Policing, pipeline, and recidivism

Recidivism is the phenomenon where people who are released from the prison back to society tend to commit crimes, leading them back to the prison again. This phenomenon is especially obvious in the context of the United States. According to studies, it is found that 76.6% of all prisoners that are released will be back in jail after five years.


This observation is very closely linked with the currently policing strategies, which we have studied throughout this semester. Also, I found it to be closely linked to the school-to-prison pipeline, where students are directly sent from the schools to the criminal justice system.


The causes for recidivism are complicated and cannot be summarized by one or two factors. However, definitely the current policing strategies and the pipeline are playing an important role in it. As discussed in one of my previous blog posts, some students who are handed over to the criminal justice system, after being threatened by the police, would end up having a criminal record for some crimes they have never committed. This record will then follow with them for their entire lives, with no chance of getting them erased in many states of the US. The negative consequence of it is that it will push these students into a cycle of crime committing, as most of them could not find jobs due to the initial crime record, and this will increase the likelihood where they obtain economic income through illegal ways. After being caught, their criminal records just become lengthier and lengthier. This cycle of crime committing also forced them to be a part of the recidivism cycle.


Besides contributing to the recidivism in the aforementioned way, the prison to school pipeline, very often, deprives the very much needed opportunities of education from the students. Many of the students who are referred to the criminal justice system either receives punishments such as imprisonment or are suspended from schools for as long as a year. Without this education, students will be increasingly struggling academically, and eventually, be forced out of school as they are no longer academically qualified.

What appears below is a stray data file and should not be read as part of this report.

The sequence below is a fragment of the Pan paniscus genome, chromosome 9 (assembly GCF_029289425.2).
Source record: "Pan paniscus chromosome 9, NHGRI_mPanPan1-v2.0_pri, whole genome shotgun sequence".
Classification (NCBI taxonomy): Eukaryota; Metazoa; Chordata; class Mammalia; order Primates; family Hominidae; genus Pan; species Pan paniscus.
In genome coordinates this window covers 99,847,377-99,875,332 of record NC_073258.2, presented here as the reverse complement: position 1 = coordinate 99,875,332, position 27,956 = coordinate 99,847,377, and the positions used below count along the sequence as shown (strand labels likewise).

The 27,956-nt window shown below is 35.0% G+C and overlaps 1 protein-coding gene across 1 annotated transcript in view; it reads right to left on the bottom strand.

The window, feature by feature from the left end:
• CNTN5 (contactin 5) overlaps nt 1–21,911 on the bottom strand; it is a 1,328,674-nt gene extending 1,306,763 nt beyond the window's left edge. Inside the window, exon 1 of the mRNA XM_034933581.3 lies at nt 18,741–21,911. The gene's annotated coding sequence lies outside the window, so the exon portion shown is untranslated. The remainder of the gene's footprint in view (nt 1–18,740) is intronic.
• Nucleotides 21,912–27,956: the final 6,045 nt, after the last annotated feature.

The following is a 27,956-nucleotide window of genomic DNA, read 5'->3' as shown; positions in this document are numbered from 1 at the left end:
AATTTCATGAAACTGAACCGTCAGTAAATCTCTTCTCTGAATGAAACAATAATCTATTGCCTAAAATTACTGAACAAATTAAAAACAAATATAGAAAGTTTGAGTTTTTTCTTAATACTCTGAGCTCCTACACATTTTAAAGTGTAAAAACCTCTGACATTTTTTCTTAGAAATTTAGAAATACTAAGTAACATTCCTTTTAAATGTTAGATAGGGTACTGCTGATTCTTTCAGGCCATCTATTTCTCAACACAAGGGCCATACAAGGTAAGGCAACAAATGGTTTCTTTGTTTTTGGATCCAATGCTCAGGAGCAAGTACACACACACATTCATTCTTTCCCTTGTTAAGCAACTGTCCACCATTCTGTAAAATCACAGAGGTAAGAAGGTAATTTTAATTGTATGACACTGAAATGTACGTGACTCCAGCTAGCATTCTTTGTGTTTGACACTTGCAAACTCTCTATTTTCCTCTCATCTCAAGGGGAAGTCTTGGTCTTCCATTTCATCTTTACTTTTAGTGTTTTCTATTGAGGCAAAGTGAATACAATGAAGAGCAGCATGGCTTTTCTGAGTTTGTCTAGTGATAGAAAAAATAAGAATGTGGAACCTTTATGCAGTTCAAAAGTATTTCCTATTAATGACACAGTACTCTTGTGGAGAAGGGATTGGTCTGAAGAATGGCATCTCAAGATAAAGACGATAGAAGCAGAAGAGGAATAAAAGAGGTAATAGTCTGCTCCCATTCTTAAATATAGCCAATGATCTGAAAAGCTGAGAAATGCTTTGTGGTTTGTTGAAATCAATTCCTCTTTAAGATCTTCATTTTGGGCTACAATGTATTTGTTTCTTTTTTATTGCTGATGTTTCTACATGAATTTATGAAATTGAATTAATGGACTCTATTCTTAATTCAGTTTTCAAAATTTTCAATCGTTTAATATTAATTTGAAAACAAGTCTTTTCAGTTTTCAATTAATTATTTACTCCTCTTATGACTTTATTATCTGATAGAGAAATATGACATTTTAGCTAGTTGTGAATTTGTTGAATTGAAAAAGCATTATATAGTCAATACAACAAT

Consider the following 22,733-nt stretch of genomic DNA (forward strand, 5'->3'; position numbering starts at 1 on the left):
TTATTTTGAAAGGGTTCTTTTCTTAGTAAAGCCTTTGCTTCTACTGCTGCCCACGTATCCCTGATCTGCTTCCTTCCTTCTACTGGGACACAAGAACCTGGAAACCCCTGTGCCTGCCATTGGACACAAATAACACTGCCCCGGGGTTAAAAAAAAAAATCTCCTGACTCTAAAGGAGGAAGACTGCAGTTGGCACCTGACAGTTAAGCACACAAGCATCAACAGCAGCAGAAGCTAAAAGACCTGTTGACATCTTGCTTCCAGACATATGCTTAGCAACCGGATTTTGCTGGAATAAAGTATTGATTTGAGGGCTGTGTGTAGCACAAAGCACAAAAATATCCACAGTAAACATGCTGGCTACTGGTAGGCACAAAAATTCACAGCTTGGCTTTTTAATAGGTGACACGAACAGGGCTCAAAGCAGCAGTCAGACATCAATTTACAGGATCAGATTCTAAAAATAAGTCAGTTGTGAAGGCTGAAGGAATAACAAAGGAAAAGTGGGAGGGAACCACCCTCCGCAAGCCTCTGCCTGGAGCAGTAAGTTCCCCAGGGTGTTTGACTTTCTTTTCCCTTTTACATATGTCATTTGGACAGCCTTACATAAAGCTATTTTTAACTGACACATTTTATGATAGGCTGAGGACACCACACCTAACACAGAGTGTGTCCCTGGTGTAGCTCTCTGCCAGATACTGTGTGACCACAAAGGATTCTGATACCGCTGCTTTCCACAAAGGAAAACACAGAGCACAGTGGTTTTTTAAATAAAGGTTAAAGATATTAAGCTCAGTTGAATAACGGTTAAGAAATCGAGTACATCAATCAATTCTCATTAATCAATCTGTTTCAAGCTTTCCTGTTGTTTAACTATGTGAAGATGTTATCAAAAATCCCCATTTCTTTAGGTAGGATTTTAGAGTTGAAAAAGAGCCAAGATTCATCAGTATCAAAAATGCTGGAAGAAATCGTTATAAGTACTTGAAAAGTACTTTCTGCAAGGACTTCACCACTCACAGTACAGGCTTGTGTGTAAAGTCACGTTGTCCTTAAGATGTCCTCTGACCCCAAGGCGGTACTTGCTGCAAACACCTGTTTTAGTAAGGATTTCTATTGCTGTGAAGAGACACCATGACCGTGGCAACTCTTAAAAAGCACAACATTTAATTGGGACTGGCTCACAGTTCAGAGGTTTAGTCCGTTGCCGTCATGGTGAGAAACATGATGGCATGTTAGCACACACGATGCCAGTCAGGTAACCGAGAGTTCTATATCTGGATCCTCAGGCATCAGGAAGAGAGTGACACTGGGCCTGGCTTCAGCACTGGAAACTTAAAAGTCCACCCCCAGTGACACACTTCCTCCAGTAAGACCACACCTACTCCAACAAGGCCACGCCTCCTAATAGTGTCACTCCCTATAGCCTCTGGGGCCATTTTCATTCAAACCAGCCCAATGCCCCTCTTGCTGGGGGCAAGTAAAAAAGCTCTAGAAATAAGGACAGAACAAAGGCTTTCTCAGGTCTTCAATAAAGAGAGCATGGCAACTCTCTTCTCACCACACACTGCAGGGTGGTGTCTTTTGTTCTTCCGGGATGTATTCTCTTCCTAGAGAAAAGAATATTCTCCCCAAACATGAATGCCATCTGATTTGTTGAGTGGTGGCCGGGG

Current policing policies focus a lot on arresting people who have committed minor crimes. Because of this, a large number of people are sent to the prison for minor offenses, and the burden of criminal record haunts them just like how it haunts those teenagers in the previously discussed ways. Because of that, the current policing strategies are also producing an unnecessarily high number of criminals that this society cannot afford to have.


A key aspect of reducing the occurrences of recidivism is through rehabilitation. However, since the current criminal just system is already financially stretched by the large volume of inmates it has, good rehabilitation programs cannot be financially afforded by many of the prisons, especially private prisons where sending criminals back to society with proper education and skills is not the priority. Also, it will be so ironical if we could have rehabilitation program, which focuses on education at its core, before correcting and discarding the school-to-prison pipeline, which constantly puts students’ right to education at stake.


Just like how an ostrich buries its head in the sand when a danger comes, America is sending these prisoners, who are the real victims of the current failed criminal justice system, into jails that are hidden from the general public. However, burying deeper never gets the ostrich a safer place. Similarly, sending more people to jail and getting more people arrested would never tackle the problem of crime.

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